Essex Amphibious Ready Group comes home to Sasebo
Stars and Stripes
SASEBO NAVAL BASE, Japan — As early as 7:30 a.m. Wednesday, Essex Amphibious Ready Group family members and well-wishers were busy creating a festive atmosphere for the return of more than 2,000 sailors in the Ready Group who were a few hours from ending an eight-month deployment.
Tugboats later nudged the USS Essex, the first ship to arrive, up against the India Basin Pier. Sailors manning the rails saw colorful balloons and banners, heard the Ernest J. King High School Band and scanned the crowd for their family members.
The order of the day, on shore and aboard: excitement and exhilaration.
“We are so excited he is back today and to have him back home again. It’s been eight months,” said Navy spouse Tamra Lucas, waiting for Essex crewmembers to disembark.
Shandra Brucus said her children missed their father a lot. “It’s just such a great day. I stayed up late and woke up early because we are just so excited.”
The Essex ARG, operating from Sasebo, comprises the Essex, USS Harpers Ferry and USS Juneau.
In early September, the three ships left to serve with coalition forces as part of Task Force 50 to support operations in Iraq. After more than four months, the Essex shifted missions and assisted with humanitarian efforts in Indonesia after the Dec. 26 earthquake and subsequent tsunamis that devastated South Asia coastlines.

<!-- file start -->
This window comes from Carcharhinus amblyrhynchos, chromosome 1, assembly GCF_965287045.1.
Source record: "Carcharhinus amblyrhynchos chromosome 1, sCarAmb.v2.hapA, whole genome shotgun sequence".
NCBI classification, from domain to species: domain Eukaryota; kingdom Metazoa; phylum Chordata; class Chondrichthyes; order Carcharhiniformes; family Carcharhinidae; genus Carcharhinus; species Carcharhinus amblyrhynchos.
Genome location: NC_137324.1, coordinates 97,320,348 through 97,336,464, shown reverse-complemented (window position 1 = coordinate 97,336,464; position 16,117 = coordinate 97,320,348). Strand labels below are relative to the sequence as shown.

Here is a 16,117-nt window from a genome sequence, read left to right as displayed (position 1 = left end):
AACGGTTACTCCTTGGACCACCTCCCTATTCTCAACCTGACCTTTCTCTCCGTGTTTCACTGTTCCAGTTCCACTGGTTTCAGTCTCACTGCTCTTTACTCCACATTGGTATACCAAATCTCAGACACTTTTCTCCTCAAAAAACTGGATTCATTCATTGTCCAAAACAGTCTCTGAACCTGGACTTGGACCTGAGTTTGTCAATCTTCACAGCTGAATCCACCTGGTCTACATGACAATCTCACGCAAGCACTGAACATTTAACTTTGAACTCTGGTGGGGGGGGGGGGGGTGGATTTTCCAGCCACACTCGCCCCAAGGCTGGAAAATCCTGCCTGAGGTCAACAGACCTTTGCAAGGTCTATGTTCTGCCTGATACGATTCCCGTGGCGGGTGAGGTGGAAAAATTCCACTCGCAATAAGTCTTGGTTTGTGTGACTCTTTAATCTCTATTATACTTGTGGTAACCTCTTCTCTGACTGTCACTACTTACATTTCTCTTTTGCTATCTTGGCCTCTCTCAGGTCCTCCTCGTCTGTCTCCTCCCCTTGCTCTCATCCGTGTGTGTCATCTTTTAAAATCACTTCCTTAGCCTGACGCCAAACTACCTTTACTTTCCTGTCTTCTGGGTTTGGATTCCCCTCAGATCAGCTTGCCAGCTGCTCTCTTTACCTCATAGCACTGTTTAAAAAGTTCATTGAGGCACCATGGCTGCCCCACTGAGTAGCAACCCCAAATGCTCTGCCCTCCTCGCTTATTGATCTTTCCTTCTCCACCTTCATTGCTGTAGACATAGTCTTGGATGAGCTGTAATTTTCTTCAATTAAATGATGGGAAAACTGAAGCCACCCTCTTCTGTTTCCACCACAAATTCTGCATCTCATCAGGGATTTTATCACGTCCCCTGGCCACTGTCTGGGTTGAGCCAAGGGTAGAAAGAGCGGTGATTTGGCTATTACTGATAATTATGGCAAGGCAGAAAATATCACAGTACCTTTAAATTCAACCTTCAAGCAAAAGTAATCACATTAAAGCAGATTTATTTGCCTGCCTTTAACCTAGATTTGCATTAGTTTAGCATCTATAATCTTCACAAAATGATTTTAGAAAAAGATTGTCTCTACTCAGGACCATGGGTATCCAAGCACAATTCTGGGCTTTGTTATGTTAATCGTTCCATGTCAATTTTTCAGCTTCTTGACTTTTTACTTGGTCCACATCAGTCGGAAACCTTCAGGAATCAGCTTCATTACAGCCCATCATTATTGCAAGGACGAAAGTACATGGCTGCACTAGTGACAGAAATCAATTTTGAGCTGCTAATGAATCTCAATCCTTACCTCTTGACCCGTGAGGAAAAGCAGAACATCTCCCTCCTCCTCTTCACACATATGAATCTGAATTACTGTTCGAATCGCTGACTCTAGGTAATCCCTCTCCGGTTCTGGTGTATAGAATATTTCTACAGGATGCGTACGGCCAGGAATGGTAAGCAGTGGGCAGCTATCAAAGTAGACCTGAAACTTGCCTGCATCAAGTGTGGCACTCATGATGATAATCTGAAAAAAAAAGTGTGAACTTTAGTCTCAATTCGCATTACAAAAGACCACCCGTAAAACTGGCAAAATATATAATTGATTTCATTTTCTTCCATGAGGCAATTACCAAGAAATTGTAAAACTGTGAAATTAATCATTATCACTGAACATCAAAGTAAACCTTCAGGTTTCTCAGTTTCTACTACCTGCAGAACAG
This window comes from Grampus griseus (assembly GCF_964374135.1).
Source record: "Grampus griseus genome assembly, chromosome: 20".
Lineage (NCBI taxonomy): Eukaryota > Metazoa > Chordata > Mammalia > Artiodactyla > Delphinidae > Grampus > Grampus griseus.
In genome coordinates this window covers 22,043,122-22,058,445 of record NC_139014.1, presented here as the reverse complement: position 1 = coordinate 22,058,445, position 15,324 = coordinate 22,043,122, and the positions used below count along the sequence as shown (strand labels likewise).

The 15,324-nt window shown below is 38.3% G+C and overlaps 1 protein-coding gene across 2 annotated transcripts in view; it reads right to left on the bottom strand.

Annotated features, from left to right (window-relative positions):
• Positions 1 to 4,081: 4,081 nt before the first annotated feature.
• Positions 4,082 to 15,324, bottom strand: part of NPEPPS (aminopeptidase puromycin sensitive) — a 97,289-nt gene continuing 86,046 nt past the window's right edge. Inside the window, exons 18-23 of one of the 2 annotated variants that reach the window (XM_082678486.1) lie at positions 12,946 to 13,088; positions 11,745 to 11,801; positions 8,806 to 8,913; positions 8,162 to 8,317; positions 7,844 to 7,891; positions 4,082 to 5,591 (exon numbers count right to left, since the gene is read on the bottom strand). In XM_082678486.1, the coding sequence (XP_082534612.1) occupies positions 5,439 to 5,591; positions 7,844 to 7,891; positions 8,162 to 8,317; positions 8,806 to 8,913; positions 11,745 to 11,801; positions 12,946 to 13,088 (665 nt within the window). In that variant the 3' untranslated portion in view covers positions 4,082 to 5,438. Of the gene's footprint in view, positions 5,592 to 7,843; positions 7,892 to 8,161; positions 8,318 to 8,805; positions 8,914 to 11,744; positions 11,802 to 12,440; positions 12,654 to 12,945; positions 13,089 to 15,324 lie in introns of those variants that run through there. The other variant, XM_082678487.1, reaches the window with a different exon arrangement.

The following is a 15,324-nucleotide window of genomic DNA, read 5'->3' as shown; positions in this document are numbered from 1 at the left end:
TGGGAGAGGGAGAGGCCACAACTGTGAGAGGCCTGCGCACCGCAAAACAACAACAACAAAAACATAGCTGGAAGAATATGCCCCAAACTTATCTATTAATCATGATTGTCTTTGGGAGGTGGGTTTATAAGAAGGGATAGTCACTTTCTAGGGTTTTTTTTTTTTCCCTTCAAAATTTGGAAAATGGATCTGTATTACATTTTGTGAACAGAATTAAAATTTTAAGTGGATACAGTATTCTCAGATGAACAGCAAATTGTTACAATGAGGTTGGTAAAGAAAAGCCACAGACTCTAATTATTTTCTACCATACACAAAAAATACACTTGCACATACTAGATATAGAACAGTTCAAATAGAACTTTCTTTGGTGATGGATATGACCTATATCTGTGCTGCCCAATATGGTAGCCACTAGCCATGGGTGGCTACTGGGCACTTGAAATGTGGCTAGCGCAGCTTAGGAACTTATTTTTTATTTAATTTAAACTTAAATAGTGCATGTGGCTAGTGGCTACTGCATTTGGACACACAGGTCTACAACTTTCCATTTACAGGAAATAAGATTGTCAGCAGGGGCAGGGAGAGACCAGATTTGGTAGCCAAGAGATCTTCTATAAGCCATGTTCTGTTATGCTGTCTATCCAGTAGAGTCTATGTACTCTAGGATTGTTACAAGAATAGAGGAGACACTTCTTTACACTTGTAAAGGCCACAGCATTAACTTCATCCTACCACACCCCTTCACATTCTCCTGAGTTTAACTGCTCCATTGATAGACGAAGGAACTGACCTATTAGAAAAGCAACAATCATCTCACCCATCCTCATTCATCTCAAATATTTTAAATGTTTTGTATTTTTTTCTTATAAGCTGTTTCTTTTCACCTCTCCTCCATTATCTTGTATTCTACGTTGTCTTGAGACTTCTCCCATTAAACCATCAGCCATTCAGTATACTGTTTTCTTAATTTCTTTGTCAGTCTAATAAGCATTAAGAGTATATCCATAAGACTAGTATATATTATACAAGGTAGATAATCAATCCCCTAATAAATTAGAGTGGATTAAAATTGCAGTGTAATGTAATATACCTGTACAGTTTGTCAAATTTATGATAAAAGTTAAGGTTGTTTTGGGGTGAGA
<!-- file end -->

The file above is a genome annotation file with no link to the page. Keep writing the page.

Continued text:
About 2,000 Okinawa-based servicemembers of the 31st Marine Expeditionary Unit, who deployed with the ARG, returned Saturday to White Beach Naval Facility, Okinawa. The Okinawa personnel conducted security and stabilization operations in western Iraq, Marine officials said, ending their mission with 221 troops injured and 50 killed.
Navy spouse Vanessa Drummond said that in the 22 years her husband, Senior Chief Petty Officer Paul Drummond of the Essex, has been in the Navy, this was his longest deployment. They were separated throughout this deployment save for a brief meeting in Singapore, she said.
“He said the things he saw in Indonesia after the tsunamis were devastating,” she said. “But he also got to fly in with helicopters to deliver some of the bottled water and other relief supplies. He said it was awesome to be a part of that because they knew they were helping, if only just a little.”
Petty Officer 3rd Class Tristan Malig, an information technician on the Essex and a single sailor, was about as excited to be back on solid ground as were those with wives, children and girlfriends. But he also expressed pride in his deployment.
“When we were in the North Persian Gulf we didn’t have a great deal to do while the Marines were in Fallujah, Iraq,” Malig said.
“But when we went to Indonesia — well, I’ve never seen anything like that. By the time we were there, the terrain looked dry and barren but we were able to help. Seriously, I felt very proud about that.”